Teak Spoon
Weck 26-ounce Jar
“You’re Cute” Cards
Ben Medansky Mug
Painted Napkin
Jar of Buzzed Honey
Pretty succulent in a pot I painted
Bows and Arrows Coffee
Basket stuffed with raffia (and then I lined with a piece of linen I had)

Mother's Day Gift Idea: Breakfast In a Box | www.acozykitchen.com

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Pie Crust 101

Desserts, DIY, How-To, Pie

Pie Crust 101 // www.acozykitchen.com

Pie is my love language. And this week I’ll be serenading you with butter and caramel and fruit. It’s PIE WEEK!

Each day I’ll be bringing you a new pie. Some will be classics with small twists; other’s will be new-to-me (and you, hopefully) combinations.

Thanksgiving is next week and if you’ve worked it right, you’ve got the savory stuff down. You have your turkey reserved and situated. Dessert, though, might still be up in the air. If so, I urge you to make a lil’ pie. What’s great is that all of these pies can be made the night before and then served the next day. They all keep well.

I’ll admit that the first time I made pie, years ago, it was a complete disaster. I blame myself for being a terrible reader of instructions AND pies aren’t “easy as pie.” (That might be the most inaccurate, idiotic idiom I’ve ever heard.)

Pie has its challenges, though it’s definitely not impossible. Hopefully these tips and photos will help make you successful at da pie-a-makin’.

Pie 101 // www.acozykitchen.com

INGREDIENTS: Freeze your butter. Start with frozen butter. I generally freeze the butter for about an hour or so prior to starting.

Step 1: Possible obvious advice: Careful when measuring out your dry ingredients. I always weigh out my dry ingredients (because I actually find it easier than dirtying up cup measures). If you do use cup measures, make sure to fluff the flour, scoop it and then level it off with a butter knife.

Step 2: Use a box grater to cut up the butter. I find this WAY easier than breaking it up using a pastry cutter. Just shred the frozen butter atop the mixed dry ingredients. The end goal when making pie dough is to get the butter to resemble pea-sized bits; well, if you use a box grater, you’re already there. This makes it so you handle the flour mixture less, which will result in a tender pie crust.

Step 3: The key to good pie crust is everything should be cold, cold, COLD! This includes the water. I usually drop a few ice cubes into the water so the water is chilly.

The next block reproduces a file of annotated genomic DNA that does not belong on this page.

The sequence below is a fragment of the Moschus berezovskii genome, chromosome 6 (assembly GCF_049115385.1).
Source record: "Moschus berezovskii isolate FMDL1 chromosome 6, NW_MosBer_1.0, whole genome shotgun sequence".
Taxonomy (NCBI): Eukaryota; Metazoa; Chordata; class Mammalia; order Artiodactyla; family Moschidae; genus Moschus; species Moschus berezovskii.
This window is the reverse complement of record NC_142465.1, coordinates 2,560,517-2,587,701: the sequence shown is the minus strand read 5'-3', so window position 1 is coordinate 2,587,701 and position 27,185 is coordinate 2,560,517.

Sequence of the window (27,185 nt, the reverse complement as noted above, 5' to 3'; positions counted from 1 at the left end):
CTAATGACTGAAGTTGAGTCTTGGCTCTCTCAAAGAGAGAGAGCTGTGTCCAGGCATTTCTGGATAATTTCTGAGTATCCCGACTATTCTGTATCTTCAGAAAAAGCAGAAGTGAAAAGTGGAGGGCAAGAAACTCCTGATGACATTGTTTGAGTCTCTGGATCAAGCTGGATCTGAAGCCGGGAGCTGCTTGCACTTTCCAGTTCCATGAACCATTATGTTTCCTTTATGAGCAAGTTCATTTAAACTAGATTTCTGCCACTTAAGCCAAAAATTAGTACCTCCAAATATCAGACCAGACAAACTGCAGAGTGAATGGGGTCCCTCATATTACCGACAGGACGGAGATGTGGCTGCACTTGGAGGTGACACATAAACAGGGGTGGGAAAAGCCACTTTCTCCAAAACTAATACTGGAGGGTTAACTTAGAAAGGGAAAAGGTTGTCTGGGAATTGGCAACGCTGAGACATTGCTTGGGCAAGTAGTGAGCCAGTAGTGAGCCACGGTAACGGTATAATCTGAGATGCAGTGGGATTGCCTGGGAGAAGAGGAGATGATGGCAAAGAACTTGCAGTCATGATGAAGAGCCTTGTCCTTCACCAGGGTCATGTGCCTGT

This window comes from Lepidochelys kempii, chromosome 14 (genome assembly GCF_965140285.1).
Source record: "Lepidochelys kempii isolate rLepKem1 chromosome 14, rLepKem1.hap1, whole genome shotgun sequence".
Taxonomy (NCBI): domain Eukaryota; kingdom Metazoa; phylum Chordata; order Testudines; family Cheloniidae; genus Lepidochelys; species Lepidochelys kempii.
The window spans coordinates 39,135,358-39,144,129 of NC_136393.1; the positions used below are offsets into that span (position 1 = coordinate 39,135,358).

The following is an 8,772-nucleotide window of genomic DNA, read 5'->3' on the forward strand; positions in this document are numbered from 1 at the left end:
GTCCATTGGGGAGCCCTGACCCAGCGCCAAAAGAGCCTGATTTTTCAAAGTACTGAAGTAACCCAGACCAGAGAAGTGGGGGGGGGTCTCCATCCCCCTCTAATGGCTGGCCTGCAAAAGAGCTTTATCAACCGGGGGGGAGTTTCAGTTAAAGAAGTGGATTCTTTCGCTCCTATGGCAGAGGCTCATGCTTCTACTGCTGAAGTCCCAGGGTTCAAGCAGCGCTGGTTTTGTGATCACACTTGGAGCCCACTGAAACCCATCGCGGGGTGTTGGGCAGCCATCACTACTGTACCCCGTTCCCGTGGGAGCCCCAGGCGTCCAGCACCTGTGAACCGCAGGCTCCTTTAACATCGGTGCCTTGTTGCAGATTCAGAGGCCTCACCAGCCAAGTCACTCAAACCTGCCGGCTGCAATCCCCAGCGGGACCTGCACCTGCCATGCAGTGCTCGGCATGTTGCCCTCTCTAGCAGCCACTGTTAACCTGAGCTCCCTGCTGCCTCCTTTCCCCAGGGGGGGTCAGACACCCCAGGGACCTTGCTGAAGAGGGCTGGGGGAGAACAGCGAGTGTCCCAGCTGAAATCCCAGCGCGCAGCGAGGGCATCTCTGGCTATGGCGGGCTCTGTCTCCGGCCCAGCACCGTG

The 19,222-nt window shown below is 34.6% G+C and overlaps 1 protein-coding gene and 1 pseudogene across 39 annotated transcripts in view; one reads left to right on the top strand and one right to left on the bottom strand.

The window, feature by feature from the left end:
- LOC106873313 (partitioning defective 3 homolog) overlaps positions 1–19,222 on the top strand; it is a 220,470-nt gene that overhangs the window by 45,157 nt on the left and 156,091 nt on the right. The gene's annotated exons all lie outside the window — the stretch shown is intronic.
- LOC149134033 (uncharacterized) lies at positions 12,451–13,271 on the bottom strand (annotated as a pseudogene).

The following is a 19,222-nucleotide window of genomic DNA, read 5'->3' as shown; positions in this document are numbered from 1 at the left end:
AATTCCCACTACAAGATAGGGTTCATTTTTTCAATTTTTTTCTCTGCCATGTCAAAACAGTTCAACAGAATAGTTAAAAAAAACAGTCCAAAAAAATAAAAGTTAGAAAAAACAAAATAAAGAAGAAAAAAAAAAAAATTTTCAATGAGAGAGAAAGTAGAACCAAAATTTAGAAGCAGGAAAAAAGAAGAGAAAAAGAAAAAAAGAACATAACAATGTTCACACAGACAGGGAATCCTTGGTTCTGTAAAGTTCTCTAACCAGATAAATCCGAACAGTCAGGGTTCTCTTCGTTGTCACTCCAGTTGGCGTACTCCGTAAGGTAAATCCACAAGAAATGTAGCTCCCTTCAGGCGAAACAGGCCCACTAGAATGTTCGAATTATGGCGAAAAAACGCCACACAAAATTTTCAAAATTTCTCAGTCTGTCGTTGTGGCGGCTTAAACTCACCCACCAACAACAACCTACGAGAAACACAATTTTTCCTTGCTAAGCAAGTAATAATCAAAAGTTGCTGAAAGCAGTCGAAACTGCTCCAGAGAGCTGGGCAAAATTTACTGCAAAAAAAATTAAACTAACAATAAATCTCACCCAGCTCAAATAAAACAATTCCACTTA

Step 4: I usually add about 50% of the water I need to the dry ingredients, mix it together, AND then add more water a tablespoon at a time, until the dough comes together. Knead the dough a good ten times and form it into one cohesive ball. If it’s a bit shaggy, no biggie. When the dough rests in the fridge, the moisture will disburse throughout.

Step 5: This is a double-crust, so I slice it in half and reshape the dough into two discs. You should see the butter striated throughout the dough, creating layers of butter and flour.

Step 6: Let the dough rest. Resting the dough for an hour usually does the trick, but ideally it should be kept overnight. Have you ever had problems with your pie crust shrinking in the oven? This usually happens because there’s too much water in the dough and/or the gluten in the flour hasn’t had enough time to relax. Overnight is always better.

Pie 101 // www.acozykitchen.com

Step 7: Have you ever started rolling, only to find out the pie dough starts to crack on you?! Very frustrating. Allow the dough to sit on a floured work surface for about 10 minutes. This way it’ll shake off its chill, making it easier to roll out.

Step 8: Flour everything. Everything!! Press your rolling pin and roll outward. Give it one push, then rotate the disc a quarter turn, and repeat the process until the pie dough has reached about a 13-inch circle. Keep flouring, too. If the dough seems like it’s sticking to your counter, lift it and sprinkle a little flour underneath.

Step 9: The transfer. I like to do it grandma style by rolling the dough onto the rolling pin and then laying it over my pie pan. Some people like to fold it like a business letter and then transfer it. Both work fine.

Step 10: Trim the dough, leaving about a 1/2-inch overhang. There will be a bit of shrinkage, so just prepare for it.

Step 11: Crimp, if you like! Or braid it. You can also take a fork and create little indentations. Place the pie pan in the freezer for 20 minutes. This is also a good time to preheat your oven. If you’re filling it with fruit, do it post-freezer trip.

Supplies:

Here’s what I like and why.